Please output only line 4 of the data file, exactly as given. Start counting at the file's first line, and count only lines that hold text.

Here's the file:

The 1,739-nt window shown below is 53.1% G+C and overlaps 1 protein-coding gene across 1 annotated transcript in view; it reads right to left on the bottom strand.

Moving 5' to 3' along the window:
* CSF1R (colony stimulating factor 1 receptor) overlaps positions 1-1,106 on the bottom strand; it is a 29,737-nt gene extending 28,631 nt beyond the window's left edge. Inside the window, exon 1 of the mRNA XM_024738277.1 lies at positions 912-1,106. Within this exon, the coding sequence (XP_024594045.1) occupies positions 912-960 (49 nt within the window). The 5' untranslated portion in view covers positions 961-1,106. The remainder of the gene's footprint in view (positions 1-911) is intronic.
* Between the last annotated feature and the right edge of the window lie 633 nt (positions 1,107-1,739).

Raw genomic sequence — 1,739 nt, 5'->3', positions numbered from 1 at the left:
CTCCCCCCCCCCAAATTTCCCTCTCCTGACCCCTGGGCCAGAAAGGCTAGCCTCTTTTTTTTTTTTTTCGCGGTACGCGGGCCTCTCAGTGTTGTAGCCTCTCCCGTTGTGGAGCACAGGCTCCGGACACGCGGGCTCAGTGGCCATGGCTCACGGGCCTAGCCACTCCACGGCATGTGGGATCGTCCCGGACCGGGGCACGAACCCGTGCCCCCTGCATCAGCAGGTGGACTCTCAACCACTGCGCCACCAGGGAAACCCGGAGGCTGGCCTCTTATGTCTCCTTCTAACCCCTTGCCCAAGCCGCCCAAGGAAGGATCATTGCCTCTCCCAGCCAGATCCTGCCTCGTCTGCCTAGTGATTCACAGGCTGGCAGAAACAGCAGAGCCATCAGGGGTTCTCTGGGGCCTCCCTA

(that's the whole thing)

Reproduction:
* Between the last annotated feature and the right edge of the window lie 633 nt (positions 1,107-1,739).